HBO’s original film “The Girl” has premiered, and has garnered mixed reviews from critics, in part because they recoil from the film’s disturbing portrait of iconic director Alfred Hitchcock, played here by the great Toby Jones, who is almost as uncanny evoking Hitch as he was reincarnating Truman Capote in “Infamous.” It tells the well-documented story of how Hitchcock chose newcomer Tippi Hedren as his latest blonde obsession (placing her in line behind Grace Kelly, Kim Novak, Ingrid Bergman, Janet Leigh and others) and then relentlessly pursued a sexual relationship with the actress during the filming of “The Birds” and “Marnie.” Hedren, not surprisingly, found him about as alluring a potential sex partner as Hermione would regard Dobby the house elf. Less so, probably. Unlike so many actresses subjected to that kind of extortion as their final obstacle to stardom, however, Hedren refused to submit.
The movie is the most powerful and harrowing, portrayal of sexual harassment I have ever seen, and whatever its fate as a dramatic work, “The Girl” has a future, if anyone’s paying attention, in workplace training sessions. One of the Farkers who came here to argue with my criticism of that web site’s jokey commentary about a teenager who was pulled into a sexual relationship with his teacher protested that comparing his plight to rape was unfair, since no physical force was involved, and the student “consented.” If anyone can watch “The Girl” and conclude that Hedren would have been “consenting” to sex with that “walrus dressed as a man,” he has serious cognitive problems, and the situation parallels the inequity of power when a school teacher craves the sexual attentions of a student. What we see in the film is a perfect example of a relationship with a complete imbalance of power, with a power wielder who is willing to abuse his authority in order to bend a subordinate to his will, or make her suffer for refusing. After his clumsy advances were rebuffed, the warped director of “Psycho,” “Vertigo” and “North by Northwest” plotted to punish his prey, rigging on-set accidents for Hedren and making veiled threats. Finally we see the text-book quid pro quo sexual harassment advance: after Hedren is named one of the most promising screen newcomers, Hitchcock tells her that he expects her to be “sexually available” to him at all times, for any purpose, in gratitude for his bestowing her with a Hollywood career. If she refuses, he says, he will ruin her.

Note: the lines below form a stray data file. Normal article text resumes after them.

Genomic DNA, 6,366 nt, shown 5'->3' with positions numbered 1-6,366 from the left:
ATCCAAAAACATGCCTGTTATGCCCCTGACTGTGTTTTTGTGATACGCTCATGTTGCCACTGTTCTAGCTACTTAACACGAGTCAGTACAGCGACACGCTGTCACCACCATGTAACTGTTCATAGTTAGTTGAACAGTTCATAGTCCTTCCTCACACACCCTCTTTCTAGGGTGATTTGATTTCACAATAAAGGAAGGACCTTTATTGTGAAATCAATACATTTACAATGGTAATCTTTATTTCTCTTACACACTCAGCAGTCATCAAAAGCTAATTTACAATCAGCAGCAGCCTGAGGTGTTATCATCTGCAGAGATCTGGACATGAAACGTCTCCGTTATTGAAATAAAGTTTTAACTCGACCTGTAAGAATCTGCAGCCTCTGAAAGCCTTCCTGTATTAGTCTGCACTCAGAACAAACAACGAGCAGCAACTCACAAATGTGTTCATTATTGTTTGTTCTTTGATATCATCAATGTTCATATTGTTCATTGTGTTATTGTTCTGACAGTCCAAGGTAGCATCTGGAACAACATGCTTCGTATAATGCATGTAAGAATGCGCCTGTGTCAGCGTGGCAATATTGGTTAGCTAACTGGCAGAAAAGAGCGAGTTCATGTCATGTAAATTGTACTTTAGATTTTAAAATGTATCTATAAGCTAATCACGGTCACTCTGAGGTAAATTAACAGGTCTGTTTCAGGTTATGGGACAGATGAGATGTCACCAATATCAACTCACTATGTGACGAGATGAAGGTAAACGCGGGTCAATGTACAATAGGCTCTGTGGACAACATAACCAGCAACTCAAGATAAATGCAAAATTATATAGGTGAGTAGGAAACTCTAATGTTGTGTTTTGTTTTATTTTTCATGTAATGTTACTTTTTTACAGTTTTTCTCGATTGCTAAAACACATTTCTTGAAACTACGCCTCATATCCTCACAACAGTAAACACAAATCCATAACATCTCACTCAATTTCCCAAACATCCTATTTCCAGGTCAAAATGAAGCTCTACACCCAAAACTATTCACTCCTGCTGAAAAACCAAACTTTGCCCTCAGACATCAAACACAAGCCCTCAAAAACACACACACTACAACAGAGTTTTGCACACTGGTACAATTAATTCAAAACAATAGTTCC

That, as film buffs know, is exactly what happened. Hedren did refuse, broke her contract, and was both soured on her profession and blackballed in it. She never appeared in a major Hollywood film again. It’s a stomach-churning story to watch unfold, all the more so if you know that this exact scenario is going on constantly across America and the world, on movie and TV sets, in corporate offices, in law firms and universities, in factories and on Congressional staffs, Walmarts, athletic teams, prisons and, of course, middle and high schools, except with victims who do not have Hedren’s tenacity, courage and values, and who cannot say “no.” Despite the tightening of workplace rules and laws, most Americans seem stubbornly ignorant or in denial regarding this pervasive phenomenon, as witnessed by the nauseating sight of serial sexual harasser Bill Clinton being given rock star treatment at a Democratic National Convention that was pugnaciously proclaiming its respect for women.
In his tepid review of “The Girl,” Entertainment Weekly’s Ken Tucker writes that “This is not the way I want to remember the man who made ‘Rear Window’ and ‘Strangers on a Train’.” No, by all means, let’s continue the denial of sexual harassment in high places and among the rich, powerful and admired, so victims like Catherine Willey and Paula Jones will be derided in the press, making it harder still for the waitress who is ordered to give Lewinskies to her boss if she wants to keep her job. ‘”The Girl” concentrated on the ‘Birds’ and ‘Marnie’ period of Hitchcock’s career, and told us story we know all too well: Sometimes extremely talented people are rotten, unhappy, pathetic human beings,” Tucker concludes.
Wrong. “The Girl” tells a story that we don’t know well enough or care enough about, one that is going on all around us.
Graphic: Living Room Theaters